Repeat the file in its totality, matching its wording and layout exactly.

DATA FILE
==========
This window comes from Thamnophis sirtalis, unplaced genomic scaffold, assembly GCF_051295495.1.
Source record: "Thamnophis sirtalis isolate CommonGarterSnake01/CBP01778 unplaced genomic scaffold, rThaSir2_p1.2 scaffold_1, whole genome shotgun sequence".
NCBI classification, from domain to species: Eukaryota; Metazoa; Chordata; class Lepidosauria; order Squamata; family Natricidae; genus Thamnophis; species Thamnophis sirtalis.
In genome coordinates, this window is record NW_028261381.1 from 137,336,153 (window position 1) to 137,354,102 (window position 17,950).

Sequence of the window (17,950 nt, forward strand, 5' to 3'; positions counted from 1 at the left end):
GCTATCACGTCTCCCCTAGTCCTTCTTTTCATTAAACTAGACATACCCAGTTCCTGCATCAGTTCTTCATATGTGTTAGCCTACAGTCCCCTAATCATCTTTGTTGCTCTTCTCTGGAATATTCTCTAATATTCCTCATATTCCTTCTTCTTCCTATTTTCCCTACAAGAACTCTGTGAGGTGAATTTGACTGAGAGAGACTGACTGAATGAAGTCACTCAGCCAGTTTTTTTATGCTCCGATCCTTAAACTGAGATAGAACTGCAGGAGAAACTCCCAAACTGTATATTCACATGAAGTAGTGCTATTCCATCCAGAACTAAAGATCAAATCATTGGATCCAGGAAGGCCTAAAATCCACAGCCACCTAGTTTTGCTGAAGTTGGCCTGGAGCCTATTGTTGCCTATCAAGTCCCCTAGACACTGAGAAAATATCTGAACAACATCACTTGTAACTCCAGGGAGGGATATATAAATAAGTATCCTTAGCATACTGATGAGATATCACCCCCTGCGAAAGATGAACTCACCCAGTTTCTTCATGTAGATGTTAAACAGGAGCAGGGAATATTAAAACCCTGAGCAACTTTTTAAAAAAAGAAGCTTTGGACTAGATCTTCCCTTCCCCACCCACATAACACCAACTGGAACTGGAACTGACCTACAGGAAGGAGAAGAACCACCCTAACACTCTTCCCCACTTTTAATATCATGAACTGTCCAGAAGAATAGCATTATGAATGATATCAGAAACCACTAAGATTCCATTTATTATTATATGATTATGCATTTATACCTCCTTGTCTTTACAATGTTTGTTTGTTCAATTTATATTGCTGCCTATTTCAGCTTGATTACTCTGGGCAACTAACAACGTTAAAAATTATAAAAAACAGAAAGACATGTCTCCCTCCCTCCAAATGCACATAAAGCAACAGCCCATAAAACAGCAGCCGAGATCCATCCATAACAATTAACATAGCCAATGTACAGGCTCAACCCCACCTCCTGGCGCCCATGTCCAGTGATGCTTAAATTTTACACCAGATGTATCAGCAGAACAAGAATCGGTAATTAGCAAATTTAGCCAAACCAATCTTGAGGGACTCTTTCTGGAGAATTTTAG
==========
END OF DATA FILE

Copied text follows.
This window comes from Thamnophis sirtalis, unplaced genomic scaffold, assembly GCF_051295495.1.
Source record: "Thamnophis sirtalis isolate CommonGarterSnake01/CBP01778 unplaced genomic scaffold, rThaSir2_p1.2 scaffold_1, whole genome shotgun sequence".
NCBI classification, from domain to species: Eukaryota; Metazoa; Chordata; class Lepidosauria; order Squamata; family Natricidae; genus Thamnophis; species Thamnophis sirtalis.
In genome coordinates, this window is record NW_028261381.1 from 137,336,153 (window position 1) to 137,354,102 (window position 17,950).

Sequence of the window (17,950 nt, forward strand, 5' to 3'; positions counted from 1 at the left end):
GCTATCACGTCTCCCCTAGTCCTTCTTTTCATTAAACTAGACATACCCAGTTCCTGCATCAGTTCTTCATATGTGTTAGCCTACAGTCCCCTAATCATCTTTGTTGCTCTTCTCTGGAATATTCTCTAATATTCCTCATATTCCTTCTTCTTCCTATTTTCCCTACAAGAACTCTGTGAGGTGAATTTGACTGAGAGAGACTGACTGAATGAAGTCACTCAGCCAGTTTTTTTATGCTCCGATCCTTAAACTGAGATAGAACTGCAGGAGAAACTCCCAAACTGTATATTCACATGAAGTAGTGCTATTCCATCCAGAACTAAAGATCAAATCATTGGATCCAGGAAGGCCTAAAATCCACAGCCACCTAGTTTTGCTGAAGTTGGCCTGGAGCCTATTGTTGCCTATCAAGTCCCCTAGACACTGAGAAAATATCTGAACAACATCACTTGTAACTCCAGGGAGGGATATATAAATAAGTATCCTTAGCATACTGATGAGATATCACCCCCTGCGAAAGATGAACTCACCCAGTTTCTTCATGTAGATGTTAAACAGGAGCAGGGAATATTAAAACCCTGAGCAACTTTTTAAAAAAAGAAGCTTTGGACTAGATCTTCCCTTCCCCACCCACATAACACCAACTGGAACTGGAACTGACCTACAGGAAGGAGAAGAACCACCCTAACACTCTTCCCCACTTTTAATATCATGAACTGTCCAGAAGAATAGCATTATGAATGATATCAGAAACCACTAAGATTCCATTTATTATTATATGATTATGCATTTATACCTCCTTGTCTTTACAATGTTTGTTTGTTCAATTTATATTGCTGCCTATTTCAGCTTGATTACTCTGGGCAACTAACAACGTTAAAAATTATAAAAAACAGAAAGACATGTCTCCCTCCCTCCAAATGCACATAAAGCAACAGCCCATAAAACAGCAGCCGAGATCCATCCATAACAATTAACATAGCCAATGTACAGGCTCAACCCCACCTCCTGGCGCCCATGTCCAGTGATGCTTAAATTTTACACCAGATGTATCAGCAGAACAAGAATCGGTAATTAGCAAATTTAGCCAAACCAATCTTGAGGGACTCTTTCTGGAGAATTTTAG